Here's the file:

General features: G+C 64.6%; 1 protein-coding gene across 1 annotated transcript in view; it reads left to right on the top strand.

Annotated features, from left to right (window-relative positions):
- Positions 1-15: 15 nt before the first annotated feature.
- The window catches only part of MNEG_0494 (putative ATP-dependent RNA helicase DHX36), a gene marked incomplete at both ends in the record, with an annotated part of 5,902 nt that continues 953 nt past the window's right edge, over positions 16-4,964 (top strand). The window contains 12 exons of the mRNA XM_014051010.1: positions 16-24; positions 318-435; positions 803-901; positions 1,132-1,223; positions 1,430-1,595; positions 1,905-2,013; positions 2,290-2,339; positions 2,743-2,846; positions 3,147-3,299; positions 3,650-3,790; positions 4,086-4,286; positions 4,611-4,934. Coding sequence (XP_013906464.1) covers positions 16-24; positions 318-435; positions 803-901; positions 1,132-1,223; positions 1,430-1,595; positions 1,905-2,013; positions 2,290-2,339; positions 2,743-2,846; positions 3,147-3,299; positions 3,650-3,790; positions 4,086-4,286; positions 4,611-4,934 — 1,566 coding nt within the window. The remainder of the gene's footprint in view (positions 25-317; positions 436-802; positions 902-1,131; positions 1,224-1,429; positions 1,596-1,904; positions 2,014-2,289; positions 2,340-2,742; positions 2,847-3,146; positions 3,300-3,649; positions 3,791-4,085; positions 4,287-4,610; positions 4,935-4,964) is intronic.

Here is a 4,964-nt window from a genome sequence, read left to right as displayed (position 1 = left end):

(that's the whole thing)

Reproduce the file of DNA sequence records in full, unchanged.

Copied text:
General features: G+C 64.6%; 1 protein-coding gene across 1 annotated transcript in view; it reads left to right on the top strand.

Annotated features, from left to right (window-relative positions):
- Positions 1-15: 15 nt before the first annotated feature.
- The window catches only part of MNEG_0494 (putative ATP-dependent RNA helicase DHX36), a gene marked incomplete at both ends in the record, with an annotated part of 5,902 nt that continues 953 nt past the window's right edge, over positions 16-4,964 (top strand). The window contains 12 exons of the mRNA XM_014051010.1: positions 16-24; positions 318-435; positions 803-901; positions 1,132-1,223; positions 1,430-1,595; positions 1,905-2,013; positions 2,290-2,339; positions 2,743-2,846; positions 3,147-3,299; positions 3,650-3,790; positions 4,086-4,286; positions 4,611-4,934. Coding sequence (XP_013906464.1) covers positions 16-24; positions 318-435; positions 803-901; positions 1,132-1,223; positions 1,430-1,595; positions 1,905-2,013; positions 2,290-2,339; positions 2,743-2,846; positions 3,147-3,299; positions 3,650-3,790; positions 4,086-4,286; positions 4,611-4,934 — 1,566 coding nt within the window. The remainder of the gene's footprint in view (positions 25-317; positions 436-802; positions 902-1,131; positions 1,224-1,429; positions 1,596-1,904; positions 2,014-2,289; positions 2,340-2,742; positions 2,847-3,146; positions 3,300-3,649; positions 3,791-4,085; positions 4,287-4,610; positions 4,935-4,964) is intronic.

Here is a 4,964-nt window from a genome sequence, read left to right as displayed (position 1 = left end):